Texas Shuts Down Fraudulent Crypto Traders
by Emma Newbery | Updated July 21, 2021 - First published on May 2, 2021
High-profile cryptocurrencies attract fraudsters as well as investors.
Last week, Texas issued an emergency cease and desist order against a fraudulent cryptocurrency trading program. Both Texas-based C3 Data Services and UK-based Bitles Ltd are accused of offering fraudulent products and are no longer authorized to sell securities in the state.
According to the order, the companies used the following claims to lure investors:
- They have proprietary algorithmic trading software that lets them trade across various crypto exchanges
- They can pay daily returns of 0.3% to 6.0% on cryptocurrency and U.S. dollar investments
- Their BTL crypto tokens will appreciate by as much as 10% to 60% per month
The Texas State Securities Board (TSSB) says these claims are all false.
Joe Rotunda, TSSB Enforcement Director, warned the recent sharp increase in cryptocurrency prices is fertile ground for scams. “Unfortunately, promoters of illegal crypto-get-rich-quick schemes are taking advantage of these changes to the market -- leveraging widespread interest to peddle fraudulent products," he said.
How to avoid crypto scams
The TSSB was the first state regulator to take action against fraudulent crypto companies back in 2017, and it continues to actively prosecute this type of activity. But you can take steps to protect yourself, too.
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- Use a legitimate exchange. As the market becomes more mainstream, cryptocurrency exchanges have to work harder to show they will be responsible with your money. Look for ones with strong security credentials and good reputations.
- Research your investments. Any coin you buy should have a white paper that explains what it does and who is involved with the project. It's also worth checking what exchanges trade the coin. Some are too small to be on the main platforms, but you'll still find information about them. But if a coin isn't listed, like the Texas BTL token, it could be a scam.
- Don't give anyone access to your wallet or exchange account. Fraudsters may call pretending to be customer support operatives, looking to get your account details. But support staff should never ask for your passwords or other access information. If in doubt, hang up and call the company directly.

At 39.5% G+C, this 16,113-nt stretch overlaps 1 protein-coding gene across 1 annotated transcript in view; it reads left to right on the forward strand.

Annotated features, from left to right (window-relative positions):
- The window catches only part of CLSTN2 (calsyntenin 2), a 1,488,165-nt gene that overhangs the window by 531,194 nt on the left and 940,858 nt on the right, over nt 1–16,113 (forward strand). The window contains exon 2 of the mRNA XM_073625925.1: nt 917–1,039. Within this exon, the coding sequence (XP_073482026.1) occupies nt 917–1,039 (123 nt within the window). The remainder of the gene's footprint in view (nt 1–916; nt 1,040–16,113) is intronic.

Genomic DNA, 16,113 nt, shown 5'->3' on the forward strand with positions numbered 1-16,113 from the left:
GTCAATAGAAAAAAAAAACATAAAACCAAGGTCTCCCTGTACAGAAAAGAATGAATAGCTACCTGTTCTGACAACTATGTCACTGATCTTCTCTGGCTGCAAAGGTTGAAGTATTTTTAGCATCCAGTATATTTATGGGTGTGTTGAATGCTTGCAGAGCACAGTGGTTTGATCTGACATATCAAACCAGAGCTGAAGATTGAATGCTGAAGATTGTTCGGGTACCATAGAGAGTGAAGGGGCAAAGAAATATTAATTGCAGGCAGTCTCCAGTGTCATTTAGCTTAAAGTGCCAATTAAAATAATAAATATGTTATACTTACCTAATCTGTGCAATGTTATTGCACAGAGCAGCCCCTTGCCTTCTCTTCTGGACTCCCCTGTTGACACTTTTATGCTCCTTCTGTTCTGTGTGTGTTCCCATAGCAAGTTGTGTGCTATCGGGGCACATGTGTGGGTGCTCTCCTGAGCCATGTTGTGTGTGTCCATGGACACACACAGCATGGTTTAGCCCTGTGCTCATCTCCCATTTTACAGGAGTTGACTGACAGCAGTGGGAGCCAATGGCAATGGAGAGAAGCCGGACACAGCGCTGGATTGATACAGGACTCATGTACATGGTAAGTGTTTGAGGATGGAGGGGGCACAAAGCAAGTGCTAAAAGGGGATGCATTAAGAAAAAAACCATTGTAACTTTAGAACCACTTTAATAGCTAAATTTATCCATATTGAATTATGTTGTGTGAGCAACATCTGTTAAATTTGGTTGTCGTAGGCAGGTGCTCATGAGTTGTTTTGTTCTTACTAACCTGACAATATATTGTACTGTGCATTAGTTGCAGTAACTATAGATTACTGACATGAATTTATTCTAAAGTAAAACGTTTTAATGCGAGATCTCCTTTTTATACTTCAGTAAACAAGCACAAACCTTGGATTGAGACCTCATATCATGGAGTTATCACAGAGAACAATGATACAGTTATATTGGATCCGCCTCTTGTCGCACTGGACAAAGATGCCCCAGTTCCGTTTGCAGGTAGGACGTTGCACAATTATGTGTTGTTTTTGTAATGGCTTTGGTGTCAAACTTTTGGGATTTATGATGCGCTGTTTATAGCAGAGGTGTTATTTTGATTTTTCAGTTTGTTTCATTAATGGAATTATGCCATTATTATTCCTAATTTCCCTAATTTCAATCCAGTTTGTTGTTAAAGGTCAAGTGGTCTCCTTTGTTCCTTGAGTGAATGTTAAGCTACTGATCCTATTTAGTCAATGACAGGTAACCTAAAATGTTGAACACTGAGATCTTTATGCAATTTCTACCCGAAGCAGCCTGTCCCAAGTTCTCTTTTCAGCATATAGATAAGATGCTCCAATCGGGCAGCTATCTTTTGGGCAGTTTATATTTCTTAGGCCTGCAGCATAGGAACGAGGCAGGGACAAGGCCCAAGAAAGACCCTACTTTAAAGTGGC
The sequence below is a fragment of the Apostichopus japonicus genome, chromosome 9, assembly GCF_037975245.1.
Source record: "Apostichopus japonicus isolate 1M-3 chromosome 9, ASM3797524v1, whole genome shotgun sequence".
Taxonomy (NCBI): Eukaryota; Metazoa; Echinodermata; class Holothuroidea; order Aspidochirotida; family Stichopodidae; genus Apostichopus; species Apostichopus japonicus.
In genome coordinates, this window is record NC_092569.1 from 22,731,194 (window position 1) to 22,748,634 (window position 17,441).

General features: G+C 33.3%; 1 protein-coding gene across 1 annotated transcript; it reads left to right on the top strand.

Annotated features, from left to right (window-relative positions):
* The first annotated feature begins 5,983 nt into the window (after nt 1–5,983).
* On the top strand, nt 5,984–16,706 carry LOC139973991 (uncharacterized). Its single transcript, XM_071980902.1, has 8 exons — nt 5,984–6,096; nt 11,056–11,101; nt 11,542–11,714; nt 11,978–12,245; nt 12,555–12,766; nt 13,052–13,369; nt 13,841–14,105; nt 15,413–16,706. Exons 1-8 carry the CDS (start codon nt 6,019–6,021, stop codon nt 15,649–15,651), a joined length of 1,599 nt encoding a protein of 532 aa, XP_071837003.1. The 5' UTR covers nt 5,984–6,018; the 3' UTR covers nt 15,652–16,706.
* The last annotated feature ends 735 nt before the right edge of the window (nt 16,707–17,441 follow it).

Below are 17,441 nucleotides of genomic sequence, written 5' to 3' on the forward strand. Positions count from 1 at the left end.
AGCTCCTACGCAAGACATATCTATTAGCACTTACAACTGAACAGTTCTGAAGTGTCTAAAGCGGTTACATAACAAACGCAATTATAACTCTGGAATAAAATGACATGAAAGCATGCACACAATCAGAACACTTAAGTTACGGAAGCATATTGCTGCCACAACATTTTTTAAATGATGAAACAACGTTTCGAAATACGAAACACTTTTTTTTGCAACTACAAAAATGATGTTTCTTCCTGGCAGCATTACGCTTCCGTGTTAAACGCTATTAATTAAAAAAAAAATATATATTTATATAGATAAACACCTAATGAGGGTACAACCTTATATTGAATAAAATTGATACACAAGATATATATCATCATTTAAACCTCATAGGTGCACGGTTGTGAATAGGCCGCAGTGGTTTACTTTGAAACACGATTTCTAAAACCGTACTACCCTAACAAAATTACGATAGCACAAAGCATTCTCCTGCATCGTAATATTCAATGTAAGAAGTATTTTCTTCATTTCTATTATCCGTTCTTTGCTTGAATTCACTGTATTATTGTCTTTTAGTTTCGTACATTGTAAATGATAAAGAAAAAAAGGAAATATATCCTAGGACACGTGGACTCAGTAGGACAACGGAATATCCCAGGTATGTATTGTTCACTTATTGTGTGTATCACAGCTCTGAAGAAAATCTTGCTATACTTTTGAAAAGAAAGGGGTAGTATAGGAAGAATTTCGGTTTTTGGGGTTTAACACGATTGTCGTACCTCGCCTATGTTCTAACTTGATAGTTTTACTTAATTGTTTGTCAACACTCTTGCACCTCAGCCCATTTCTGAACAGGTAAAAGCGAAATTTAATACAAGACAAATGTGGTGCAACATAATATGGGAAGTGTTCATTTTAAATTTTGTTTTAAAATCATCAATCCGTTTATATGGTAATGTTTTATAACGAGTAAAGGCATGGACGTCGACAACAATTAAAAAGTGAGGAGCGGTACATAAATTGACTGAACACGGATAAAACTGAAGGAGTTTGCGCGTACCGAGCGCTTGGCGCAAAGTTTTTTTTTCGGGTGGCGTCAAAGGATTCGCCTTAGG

- Understand how you're being paid interest. There are several crypto exchanges that pay interest. The interest rates are often higher than you'll find with a high-yield savings account, but none of them pay 6.0% a day. Visit an exchange's website and make sure you understand how it pays better rates than traditional banks. For example, it may provide decentralized finance (DeFi) loans. A DeFi loan uses blockchain technology to make crypto loans that don't need a middleman. If that's the case, you need to be comfortable with the risks that entails. Your exchange might also let you "stake" your coins, which ties them up for a certain amount of time and pays interest.
If you are approached with an offer that seems to be fraudulent -- for example, it promises impossibly high returns on your investment -- contact the SEC or your state securities board. Hopefully, you'll be able to ensure nobody falls victim to the scheme.
When it comes to crypto investing, better safe than sorry
Scams aside, this is a relatively new and volatile industry. That means it has a lot of potential, but also a lot of risk. The value of the cryptocurrency you invest in may soar, but it may also plummet -- and in some cases, the coin may fail entirely. That's why we recommend you don't invest money you might need in the short term.
For example, The Ascent's parent company, The Motley Fool, has invested in Bitcoin because it believes the currency has long-term value. But it's not in it for short-term gain -- if the value of Bitcoin falls tomorrow, The Motley Fool is ready to ride out the dip.
If you're looking to buy Bitcoin or another currency for the first time, do your research and take it slow. Don't rush because you're scared of missing out. If your Bitcoin gets stolen, it will be difficult or even impossible to recover, so better to tread carefully.
About the Author
We're firm believers in the Golden Rule, which is why editorial opinions are ours alone and have not been previously reviewed, approved, or endorsed by included advertisers. The Ascent does not cover all offers on the market. Editorial content from The Ascent is separate from The Motley Fool editorial content and is created by a different analyst team.
Emma Newbery owns Bitcoin. The Motley Fool owns shares of and recommends Bitcoin.